Extraction efficiency of odorous compounds during a winter and summer period for partial pit ventilation in pig houses with diffuse ceiling inlet and wall inlets

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Partial pit ventilation is a strategy to concentrate a large part of the air pollutants from pig houses in a small part of the ventilation air that can be treated by an air cleaner. In this study, the effect of partial pit ventilation on odorant emissions from two experimental pig houses (32 pigs in each) with two different ventilation inlet systems (diffuse ceiling inlet and wall inlet) was evaluated in two seasons (winter and summer). The emission of ammonia and odorants was measured by proton-transfer-reaction mass spectrometry. At a set point of 10% of the maximum total ventilation, the pit ventilation air contained on average 20 to 50% by mass of the different odorants in summer. In winter, when the pit ventilation exceeds 10% of the ventilation rate, it contained 30 to 65% of the various odorants. The effect of increasing the percentage of pit ventilation (10, 20 and 30%) was tested under summer conditions. This resulted in increasing pit extraction efficiency for both inlet systems and all odorants. In the wall inlet system, it also led to an increase in total emission of most compounds, while in the diffuse ceiling inlet system this was only the case for some compounds. In conclusion, the diffuse inlet system seems more favourable for pit ventilation, with generally higher pit extraction efficiencies for important odorants and a lower tendency for higher emission with increasing pit ventilation percentage.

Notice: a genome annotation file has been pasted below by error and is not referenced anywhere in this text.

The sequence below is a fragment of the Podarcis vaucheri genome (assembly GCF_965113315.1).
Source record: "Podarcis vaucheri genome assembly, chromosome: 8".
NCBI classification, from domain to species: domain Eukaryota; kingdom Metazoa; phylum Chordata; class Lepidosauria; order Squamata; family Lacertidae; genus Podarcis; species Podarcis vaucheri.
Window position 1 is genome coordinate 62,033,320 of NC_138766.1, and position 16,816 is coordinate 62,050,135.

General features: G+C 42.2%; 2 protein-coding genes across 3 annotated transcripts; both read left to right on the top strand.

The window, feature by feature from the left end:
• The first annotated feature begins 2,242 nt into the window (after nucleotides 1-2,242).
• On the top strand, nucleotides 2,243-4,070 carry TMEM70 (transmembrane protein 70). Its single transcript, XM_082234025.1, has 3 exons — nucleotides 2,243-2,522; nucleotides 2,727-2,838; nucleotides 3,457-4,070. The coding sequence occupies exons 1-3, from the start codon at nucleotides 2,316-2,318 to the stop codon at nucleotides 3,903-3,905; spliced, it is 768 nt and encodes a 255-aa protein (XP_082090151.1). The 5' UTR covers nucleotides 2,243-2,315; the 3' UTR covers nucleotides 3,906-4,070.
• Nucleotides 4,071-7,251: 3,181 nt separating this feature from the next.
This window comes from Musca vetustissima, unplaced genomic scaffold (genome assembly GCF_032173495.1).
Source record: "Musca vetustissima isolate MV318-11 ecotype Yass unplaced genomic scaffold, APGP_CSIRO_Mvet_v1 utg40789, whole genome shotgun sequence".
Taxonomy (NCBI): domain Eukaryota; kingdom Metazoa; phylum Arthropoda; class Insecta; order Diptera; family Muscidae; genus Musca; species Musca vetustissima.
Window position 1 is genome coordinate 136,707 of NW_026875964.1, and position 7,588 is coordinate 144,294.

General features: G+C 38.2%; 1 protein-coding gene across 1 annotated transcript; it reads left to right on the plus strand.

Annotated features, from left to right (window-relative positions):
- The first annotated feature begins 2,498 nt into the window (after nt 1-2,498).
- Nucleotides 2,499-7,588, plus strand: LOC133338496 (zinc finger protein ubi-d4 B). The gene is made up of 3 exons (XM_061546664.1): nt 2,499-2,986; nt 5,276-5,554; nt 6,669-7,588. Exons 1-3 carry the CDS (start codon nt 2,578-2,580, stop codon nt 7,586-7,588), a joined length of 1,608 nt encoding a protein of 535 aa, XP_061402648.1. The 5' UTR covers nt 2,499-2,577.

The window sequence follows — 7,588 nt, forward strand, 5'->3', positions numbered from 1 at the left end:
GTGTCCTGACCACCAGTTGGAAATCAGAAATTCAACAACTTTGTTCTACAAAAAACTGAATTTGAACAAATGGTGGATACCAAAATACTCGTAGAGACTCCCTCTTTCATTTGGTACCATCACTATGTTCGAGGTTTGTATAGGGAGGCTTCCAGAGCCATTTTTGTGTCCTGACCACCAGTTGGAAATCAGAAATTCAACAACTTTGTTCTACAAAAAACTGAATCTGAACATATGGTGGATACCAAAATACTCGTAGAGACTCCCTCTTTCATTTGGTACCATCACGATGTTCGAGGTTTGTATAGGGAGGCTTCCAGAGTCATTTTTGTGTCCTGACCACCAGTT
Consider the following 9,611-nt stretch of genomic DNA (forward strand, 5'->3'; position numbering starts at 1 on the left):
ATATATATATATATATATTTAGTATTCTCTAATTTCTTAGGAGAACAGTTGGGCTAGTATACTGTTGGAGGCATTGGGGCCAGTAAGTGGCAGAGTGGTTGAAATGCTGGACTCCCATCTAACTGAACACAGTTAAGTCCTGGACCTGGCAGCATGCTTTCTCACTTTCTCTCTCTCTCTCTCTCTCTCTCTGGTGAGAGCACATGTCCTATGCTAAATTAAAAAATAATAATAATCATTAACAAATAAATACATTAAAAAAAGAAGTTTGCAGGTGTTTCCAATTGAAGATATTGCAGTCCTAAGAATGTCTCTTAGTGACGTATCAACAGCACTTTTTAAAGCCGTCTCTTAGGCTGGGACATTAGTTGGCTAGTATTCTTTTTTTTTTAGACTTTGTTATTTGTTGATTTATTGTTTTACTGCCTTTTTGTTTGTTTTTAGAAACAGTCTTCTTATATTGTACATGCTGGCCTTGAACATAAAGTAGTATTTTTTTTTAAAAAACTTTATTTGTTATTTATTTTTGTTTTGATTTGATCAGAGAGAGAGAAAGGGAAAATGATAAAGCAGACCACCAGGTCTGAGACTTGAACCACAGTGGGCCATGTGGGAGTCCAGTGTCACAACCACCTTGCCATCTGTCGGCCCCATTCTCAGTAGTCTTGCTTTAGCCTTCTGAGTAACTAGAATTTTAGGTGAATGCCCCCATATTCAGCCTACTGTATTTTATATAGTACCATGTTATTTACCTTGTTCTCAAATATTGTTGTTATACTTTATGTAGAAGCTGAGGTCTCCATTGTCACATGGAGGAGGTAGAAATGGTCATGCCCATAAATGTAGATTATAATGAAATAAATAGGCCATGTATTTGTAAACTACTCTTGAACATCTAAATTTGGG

OriginalsprogEngelsk
TidsskriftBiosystems Engineering
Vol/bind179
Sider (fra-til)71-79
Antal sider9
ISSN1537-5110
DOI
StatusUdgivet - 1 mar. 2019

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